White Sox

MLB Draft Tracker: White Sox stockpile farm system on Day 3

MLB Draft Tracker: White Sox stockpile farm system on Day 3

The White Sox went with a heavy dose of productive college players on the first two days of the 2017 MLB Draft.

Sam Abbot, a first baseman out of Curtis High School, is the only preps player the White Sox have selected during the first 10 rounds of the draft.

With final day of the draft underway, CSNChicago.com is tracking all the players the White Sox add to their farm system Wednesday afternoon:

Round 11: Will Kincanon (RHP), Indiana State

The Chicagoland native went 5-5 with a 5.24 ERA and a 1.48 WHIP with 93 strikeouts in 14 starts with the Sycamores this season.

Round 12: Justin Yurchak (3B), SUNY-Binghampton

After transferring from Wake Forest, Yurchak had a slash line  of .320/.474/.442 with a 41/12 K/BB ratio in 2017.

Round 13: Tate Blackman (2B), Ole Miss

In his junior season at Ole Miss, Blackman had nine homers and 30 RBI. He also added nine stolen bases.

Round 14: Alex Destino (OF), South Carolina

Destino belted 26 homers with 135 RBI during his three years with the Gamecocks.

Round 15: Tyler Frost (CF), Gonzaga

Frost had a .284/.372/.442 slash line with nine homers and 39 RBI in 2017.

Round 16: Logan Taylor (CF), Louisville

Taylor becomes the third player the White Sox have selected out of Louisville in the 2017 MLB Draft.

Round 17: Blake Battenfield (RHP), Oklahoma State

The 6-foot-3 right-hander made 22 appearances for the Cowboys in 2017 and had a 5-4 record with a 4.91 ERA.

Round 18: Hunter Kiel (RHP), LSU

No relation to former Notre Dame quarterback Gunner Kiel or D2: The Mighty Ducks star Gunnar Stahl.

Round 19: Anthony Herron (RHP), Missouri State

Before transferring to Missouri State, Herron had a 15-4 record with a 2.41 ERA and 219 strikeouts at Jefferson College.

Round 20: David Cronin (2B), UIC

The Sandburg High School graduate batted .313 and had six home runs and 32 RBI for the Flames.

Round 21: John Parke (LHP), South Carolna

The 6-foot-3 left-hander had an 8.53 ERA in 14 appearances with the Gamecocks this season.

Round 22: Joseph Benitez (LHP), South Carolina Aiken

Benitez was named PBC Pitcher of the Year and was a first-team all-league selection in 2017.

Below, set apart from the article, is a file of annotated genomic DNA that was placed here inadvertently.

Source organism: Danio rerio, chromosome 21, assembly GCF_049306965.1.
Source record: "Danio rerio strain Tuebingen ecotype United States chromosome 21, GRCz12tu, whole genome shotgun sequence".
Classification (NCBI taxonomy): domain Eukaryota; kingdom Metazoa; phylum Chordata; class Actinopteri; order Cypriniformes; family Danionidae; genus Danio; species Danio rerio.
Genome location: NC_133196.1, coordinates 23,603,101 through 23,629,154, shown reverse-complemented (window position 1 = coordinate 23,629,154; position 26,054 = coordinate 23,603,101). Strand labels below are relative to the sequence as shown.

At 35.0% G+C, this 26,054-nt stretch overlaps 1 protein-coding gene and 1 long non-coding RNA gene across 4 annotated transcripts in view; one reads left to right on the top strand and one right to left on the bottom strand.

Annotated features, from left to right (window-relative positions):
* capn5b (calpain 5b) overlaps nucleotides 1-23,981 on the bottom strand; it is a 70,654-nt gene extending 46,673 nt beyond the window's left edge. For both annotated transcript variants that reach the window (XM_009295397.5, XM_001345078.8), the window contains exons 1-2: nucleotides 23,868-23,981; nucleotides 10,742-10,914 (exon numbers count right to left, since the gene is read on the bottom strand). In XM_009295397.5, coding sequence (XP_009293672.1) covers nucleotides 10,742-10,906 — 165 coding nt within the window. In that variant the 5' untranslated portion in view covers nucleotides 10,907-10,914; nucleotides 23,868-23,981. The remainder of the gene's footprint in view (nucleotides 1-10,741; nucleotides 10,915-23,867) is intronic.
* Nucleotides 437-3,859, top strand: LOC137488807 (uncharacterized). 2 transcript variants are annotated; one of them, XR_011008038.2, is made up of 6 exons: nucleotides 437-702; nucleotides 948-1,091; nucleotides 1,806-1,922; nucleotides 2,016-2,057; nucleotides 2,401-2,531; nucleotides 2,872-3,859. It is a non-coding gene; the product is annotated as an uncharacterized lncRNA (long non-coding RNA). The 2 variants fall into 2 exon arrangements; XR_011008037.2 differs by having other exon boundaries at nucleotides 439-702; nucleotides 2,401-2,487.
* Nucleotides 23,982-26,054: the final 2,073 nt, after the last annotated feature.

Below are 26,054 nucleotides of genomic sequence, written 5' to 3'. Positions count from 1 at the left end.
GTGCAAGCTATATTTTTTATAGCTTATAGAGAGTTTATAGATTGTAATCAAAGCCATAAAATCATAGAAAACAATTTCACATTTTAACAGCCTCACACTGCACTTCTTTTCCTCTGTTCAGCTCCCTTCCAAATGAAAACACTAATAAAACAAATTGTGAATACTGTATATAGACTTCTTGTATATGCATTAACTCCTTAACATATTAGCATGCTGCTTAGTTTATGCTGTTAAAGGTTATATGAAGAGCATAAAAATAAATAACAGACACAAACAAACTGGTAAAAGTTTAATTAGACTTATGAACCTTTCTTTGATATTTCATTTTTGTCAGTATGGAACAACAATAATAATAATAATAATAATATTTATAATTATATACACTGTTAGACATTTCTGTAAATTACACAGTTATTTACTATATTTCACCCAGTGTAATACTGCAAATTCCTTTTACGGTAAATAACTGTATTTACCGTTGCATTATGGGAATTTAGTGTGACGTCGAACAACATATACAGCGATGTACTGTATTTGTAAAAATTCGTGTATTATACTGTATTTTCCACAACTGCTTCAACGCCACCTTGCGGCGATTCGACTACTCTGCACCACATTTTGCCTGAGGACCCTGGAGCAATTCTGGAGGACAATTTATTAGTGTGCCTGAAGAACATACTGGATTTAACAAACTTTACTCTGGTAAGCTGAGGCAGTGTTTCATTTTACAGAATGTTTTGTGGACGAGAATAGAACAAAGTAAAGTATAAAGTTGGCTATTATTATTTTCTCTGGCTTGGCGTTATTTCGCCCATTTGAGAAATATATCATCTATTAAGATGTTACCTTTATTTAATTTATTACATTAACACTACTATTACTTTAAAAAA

Round 23: Mikey Duarte (SS), UC Irvine

Duarte had a .320/.395/.448 slash line with a 19/19 K/BB ratio in 2017.

Round 24: Vince Arobio (RHP), Pacific

In 24 appearances, Arobio had a 3.86 ERA with 44 strikeouts.

Round 25: Jose Garcia (OF), Texas Rio Grande Valley

Garcia led the Vaqueros with seven homers and was third on the club with 33 RBI.

Round 26: Michael Staudinger (OF), Azusa Pacific

Staudinger batted .359 with 11 home runs and 38 RBI.

Round 27: JJ Muno (SS), UC Santa Barbara

Muno had 31 stolen bases in his three years with the Gauchos.

Round 28: Laz Rivera (IF), Tampa

After transferring from Chipola College, Rivera had four home runs and 32 RBI in his first season with the Spartans.

Round 29: Joe Mockbee (LHP), Michigan State

The Ohio native made 28 appearances out of the Spartans bullpen had a 5.15 ERA in 2017.

Round 30: Ryan Erickson (LHP), Iowa

Erickson started 12 games for the Hawkeyes in 2017 and had a 3.00 ERA in 75 innings.

Round 31: Parker Rigler (LHP), Kansas State

Parker made Wildcats history this season when he tossed the program's first no-hitter since 1991 in a 14-0 victory over Eastern Illinois in March.

Round 32: Greg Minier (LHP), Washington

Minier had a 3.53 ERA with 41 strikouts out of the Huskies bullpen

Round 33: Kevin George (LHP) Menlo College

Can't confirm, but there's a chance he could be a distant relative of Curious George.

Round 34: Michael McCormick (RHP), Eastern Illinois

McCormick had a 1-6 record with a 7.45 ERA in 12 starts last season.

Round 35: Riley Crean (RHP), Bloomington High School

Riley Crean is the son of former Indiana basketball head coach Tom Crean.

Round 36: Alex Widmer (RHP), Norwayne High School

The right-handed pitcher is committed to play baseball at Malone University. 

Round 37: Ted Andrews (RHP), Tulane

Andrews had a 6.06 ERA in 15 appearances for the Green Wave in 2017.

Round 38: Dylan Horvitz (C), New Trier

Horvitz helped the Trevians to a 4th place finish in Illinois.

Round 39: Chance King (RHP), IMG Academy

Chance King is the son of television personality Larry King (from his eighth marriage).

Round 40: Angelo Smith (LHP), Richards

Smith was on the pitching staff at Richards High School in the Chicagoland area.

Michael Kopech absent from White Sox camp, adding another unknown to 2020

Michael Kopech absent from White Sox camp, adding another unknown to 2020

On the first day of "Summer Camp" workouts at Guaranteed Rate Field, there was one important absentee.

Michael Kopech has not yet reported to the second round of spring training ahead of the abbreviated, 60-game 2020 season, and the team has no timetable on when he'll rejoin the club.

General manager Rick Hahn said Friday that Kopech, who missed the entirety of last season while recovering from Tommy John surgery, is dealing with a personal matter. Recognizing that speculation could immediately turn to COVID-19, Hahn assured that the 24-year-old flamethrower is healthy.

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"It's obviously never ideal when any individual is dealing with off-field matters," Hahn said. "It's easy, I suppose, at times, to lose sight of the fact that you're dealing with human beings here. People have lives, people have families. People have all the same assortment of items to attend to that each and every other individual has. And this is obviously a very unique time we're all living through.

"It's not ideal, but fundamentally, we're looking to put all our players in the best position they can be to perform and maximize their abilities on the field, and if there's anything standing in the way of that, we're going to provide them with whatever support and resources they need to help address those matters. ... We fully support Michael and are going to provide him with whatever time and resources he needs and look forward to seeing him in the future."